Keeping yourself healthy throughout the holidays

December 12, 2022

by Erik Bustillo - O2X Nutrition Specialist

Holidays have a way of bringing people together. They encourage giving, kindness, spending time with family and embracing friendships. This is a time of year when different cultural customs are on display and colorful bulbs light up houses and municipalities. It quite truly can be a wonderful time of the year. 

But the holiday season has another side to it that can bring feelings of sadness, loneliness, and stress for most people. And this is also true for our nation’s first responders, who have a whole other level of stress keeping our communities safe.

While we often hear about laughter and joy, there are several common stressors associated with the holidays, including:

  • Lack of money
  • Pressure of giving gifts
  • A sense of a lack of time
  • Credit card/financial debt
  • Physical health
  • Eating 
  • Alcohol

Imagine feeling the pressure of providing for yourself and for the people and pets you love. When you add the pressure to participate in the commercialized aspect of the holidays – which often involves spending money – your stress level can go up. This time of year should not be challenging to navigate when it comes to maintaining healthy habits. But it can be tricky.

Factors that can affect health

These stressors can have an impact on other aspects of your life. They can trigger unhealthy habits or behaviors developed in childhood or other places in your life.

This includes mindless eating (e.g., stress eating, eating out of boredom); relying on alcohol to unwind or as an “escape.” So, it is vital to become aware of these habits and tendencies because anything consumed in excess will eventually be bad. 

Mindless eating

Navigating nutrition around the holidays is often a stressor for the general population and for first responders alike. If you have ever served yourself a second or third plate without stopping to ask yourself if you are still hungry, you may have partaken in a mindless eating episode. This also happens when:

  • You stare at the refrigerator out of boredom

  • You go straight to the pantry after work out of habit

  • Snack because “they are there”

  • Eating in a group setting (i.e., a chow hall, family meal) because food is on the

You may not be thinking about hunger levels and then later walk by the food and grab more because it is still sitting there. One of the most important things you can do for yourself in this scenario is to increase your awareness of these tendencies. Like with anything related to food, excess is not good. The increased caloric intake can lead to increased body fat stores, which increases the risk of disease, diabetes, cancers and more.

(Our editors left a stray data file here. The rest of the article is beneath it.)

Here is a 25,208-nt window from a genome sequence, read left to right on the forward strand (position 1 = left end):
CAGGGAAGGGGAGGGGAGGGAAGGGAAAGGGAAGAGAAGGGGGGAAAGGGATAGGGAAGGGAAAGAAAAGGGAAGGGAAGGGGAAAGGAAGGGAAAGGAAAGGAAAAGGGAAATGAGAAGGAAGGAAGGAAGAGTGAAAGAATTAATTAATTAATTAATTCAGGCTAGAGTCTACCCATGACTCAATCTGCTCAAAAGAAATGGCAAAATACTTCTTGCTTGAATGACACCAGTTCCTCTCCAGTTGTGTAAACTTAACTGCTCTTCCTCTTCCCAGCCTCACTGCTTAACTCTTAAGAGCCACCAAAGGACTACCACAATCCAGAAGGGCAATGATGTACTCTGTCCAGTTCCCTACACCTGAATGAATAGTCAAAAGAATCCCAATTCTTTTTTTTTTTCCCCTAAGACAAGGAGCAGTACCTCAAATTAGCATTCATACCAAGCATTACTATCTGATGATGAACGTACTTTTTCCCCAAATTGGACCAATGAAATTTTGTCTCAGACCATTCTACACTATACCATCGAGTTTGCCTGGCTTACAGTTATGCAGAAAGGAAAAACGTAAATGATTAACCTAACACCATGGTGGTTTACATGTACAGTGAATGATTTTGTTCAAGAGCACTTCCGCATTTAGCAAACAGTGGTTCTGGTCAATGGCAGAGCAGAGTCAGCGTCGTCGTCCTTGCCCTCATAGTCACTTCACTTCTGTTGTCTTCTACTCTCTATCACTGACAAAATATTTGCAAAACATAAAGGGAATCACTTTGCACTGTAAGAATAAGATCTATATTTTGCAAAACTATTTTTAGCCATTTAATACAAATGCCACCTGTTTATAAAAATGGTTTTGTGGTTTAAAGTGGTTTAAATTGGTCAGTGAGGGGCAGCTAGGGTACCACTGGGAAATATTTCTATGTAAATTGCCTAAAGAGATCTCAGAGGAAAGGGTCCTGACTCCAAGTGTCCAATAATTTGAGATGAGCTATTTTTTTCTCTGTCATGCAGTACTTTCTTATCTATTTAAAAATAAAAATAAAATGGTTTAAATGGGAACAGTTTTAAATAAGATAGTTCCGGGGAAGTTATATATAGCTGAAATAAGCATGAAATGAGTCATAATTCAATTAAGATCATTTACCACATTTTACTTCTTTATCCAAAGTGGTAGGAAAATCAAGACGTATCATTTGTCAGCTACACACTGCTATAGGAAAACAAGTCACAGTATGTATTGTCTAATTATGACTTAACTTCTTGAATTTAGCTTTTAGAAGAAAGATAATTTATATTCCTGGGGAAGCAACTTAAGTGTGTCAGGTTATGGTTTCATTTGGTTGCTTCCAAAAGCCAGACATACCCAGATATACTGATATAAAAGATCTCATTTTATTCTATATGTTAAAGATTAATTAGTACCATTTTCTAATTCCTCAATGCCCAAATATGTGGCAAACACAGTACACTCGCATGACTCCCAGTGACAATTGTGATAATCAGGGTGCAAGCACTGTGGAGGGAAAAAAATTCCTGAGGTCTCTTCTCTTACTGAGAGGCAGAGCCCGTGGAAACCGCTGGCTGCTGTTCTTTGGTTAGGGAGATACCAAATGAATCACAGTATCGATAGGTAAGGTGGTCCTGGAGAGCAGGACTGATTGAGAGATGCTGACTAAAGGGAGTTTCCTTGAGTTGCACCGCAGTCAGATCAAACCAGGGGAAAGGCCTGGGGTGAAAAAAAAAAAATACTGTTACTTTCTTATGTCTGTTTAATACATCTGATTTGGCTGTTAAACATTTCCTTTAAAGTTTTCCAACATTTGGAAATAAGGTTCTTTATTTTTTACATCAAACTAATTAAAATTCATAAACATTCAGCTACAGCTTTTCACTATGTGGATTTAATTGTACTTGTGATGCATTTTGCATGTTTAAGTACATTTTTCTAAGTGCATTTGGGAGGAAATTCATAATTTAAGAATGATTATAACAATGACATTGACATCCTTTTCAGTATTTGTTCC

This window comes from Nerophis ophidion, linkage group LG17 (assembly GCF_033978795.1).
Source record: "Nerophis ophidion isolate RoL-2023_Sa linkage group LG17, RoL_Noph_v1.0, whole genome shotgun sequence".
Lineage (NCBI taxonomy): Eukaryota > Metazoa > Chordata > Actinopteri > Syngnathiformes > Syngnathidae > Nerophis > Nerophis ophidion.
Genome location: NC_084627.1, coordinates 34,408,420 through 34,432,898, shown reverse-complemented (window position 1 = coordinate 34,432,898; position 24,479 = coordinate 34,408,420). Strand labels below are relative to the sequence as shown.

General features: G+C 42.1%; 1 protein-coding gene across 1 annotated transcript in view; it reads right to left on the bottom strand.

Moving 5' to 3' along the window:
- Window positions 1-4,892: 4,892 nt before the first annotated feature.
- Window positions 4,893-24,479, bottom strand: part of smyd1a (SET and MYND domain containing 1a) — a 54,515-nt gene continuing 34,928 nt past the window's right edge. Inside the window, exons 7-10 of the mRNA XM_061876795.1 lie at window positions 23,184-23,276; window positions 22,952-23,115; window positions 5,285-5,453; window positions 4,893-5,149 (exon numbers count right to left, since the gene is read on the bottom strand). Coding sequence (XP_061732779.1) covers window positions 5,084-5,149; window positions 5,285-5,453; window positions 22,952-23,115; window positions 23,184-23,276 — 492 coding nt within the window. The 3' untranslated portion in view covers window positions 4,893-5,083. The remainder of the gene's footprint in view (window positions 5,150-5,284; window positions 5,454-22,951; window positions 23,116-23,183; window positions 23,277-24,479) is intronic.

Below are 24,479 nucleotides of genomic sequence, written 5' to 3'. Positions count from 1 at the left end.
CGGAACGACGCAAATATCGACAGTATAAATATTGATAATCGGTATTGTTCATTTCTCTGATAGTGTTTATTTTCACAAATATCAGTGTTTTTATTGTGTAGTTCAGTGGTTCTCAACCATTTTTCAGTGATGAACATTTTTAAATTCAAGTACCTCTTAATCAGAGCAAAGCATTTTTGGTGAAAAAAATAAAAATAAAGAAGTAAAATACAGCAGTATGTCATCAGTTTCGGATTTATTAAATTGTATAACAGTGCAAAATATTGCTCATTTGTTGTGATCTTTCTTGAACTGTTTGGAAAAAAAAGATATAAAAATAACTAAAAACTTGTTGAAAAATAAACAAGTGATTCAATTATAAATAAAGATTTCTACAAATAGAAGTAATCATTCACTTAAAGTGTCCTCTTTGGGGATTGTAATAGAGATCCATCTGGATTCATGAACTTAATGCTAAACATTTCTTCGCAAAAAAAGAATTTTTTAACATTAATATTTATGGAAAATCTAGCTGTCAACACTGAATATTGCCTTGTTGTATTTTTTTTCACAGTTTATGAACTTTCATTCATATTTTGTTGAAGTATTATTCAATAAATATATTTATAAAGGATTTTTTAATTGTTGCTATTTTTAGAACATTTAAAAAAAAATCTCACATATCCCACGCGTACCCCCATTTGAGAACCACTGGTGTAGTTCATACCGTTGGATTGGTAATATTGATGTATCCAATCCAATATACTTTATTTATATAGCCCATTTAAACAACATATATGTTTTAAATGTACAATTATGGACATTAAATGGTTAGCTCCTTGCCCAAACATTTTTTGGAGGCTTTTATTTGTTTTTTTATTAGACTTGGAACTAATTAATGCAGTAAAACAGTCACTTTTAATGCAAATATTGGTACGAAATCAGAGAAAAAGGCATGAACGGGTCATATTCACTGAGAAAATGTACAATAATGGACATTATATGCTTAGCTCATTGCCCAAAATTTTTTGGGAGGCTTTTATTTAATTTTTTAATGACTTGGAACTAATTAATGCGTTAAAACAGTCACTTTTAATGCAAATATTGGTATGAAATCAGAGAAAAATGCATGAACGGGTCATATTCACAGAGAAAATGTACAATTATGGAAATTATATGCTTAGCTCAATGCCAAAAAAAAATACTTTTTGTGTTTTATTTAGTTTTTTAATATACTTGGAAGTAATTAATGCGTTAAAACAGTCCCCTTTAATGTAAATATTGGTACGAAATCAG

Alcohol consumption

The same goes for alcohol. Many people use alcohol as a coping mechanism. This is true for first responders, as well. If you think about the societal encouragement of alcohol intake, it is easy to see how it has become an overused toxin. It’s not only socially accepted, but encouraged. Some common reasons people cite for drinking alcohol without thinking that can lead to excess consumption include:

  • “I had a rough day, I need a drink!”  or “What a great day, let’s celebrate with a drink!”

  • “Happy Hour” revolves around drinking in social settings

  • Drinking while cooking and then drinking more while eating

  • Having a drink to wind down and get to sleep (this triggers poor sleep quality, by the way)

As mentioned earlier, the holidays can bring about feelings of sadness and loneliness. And this can exacerbate unmanaged excess alcohol consumption. Alcohol is a depressant. So while it can bring about a momentary lift in mood, that’s followed by a “crash” in energy and mood. And that’s where alcohol intake becomes a risk factor for people suffering from depression and thoughts of suicide, which is not uncommon during holidays.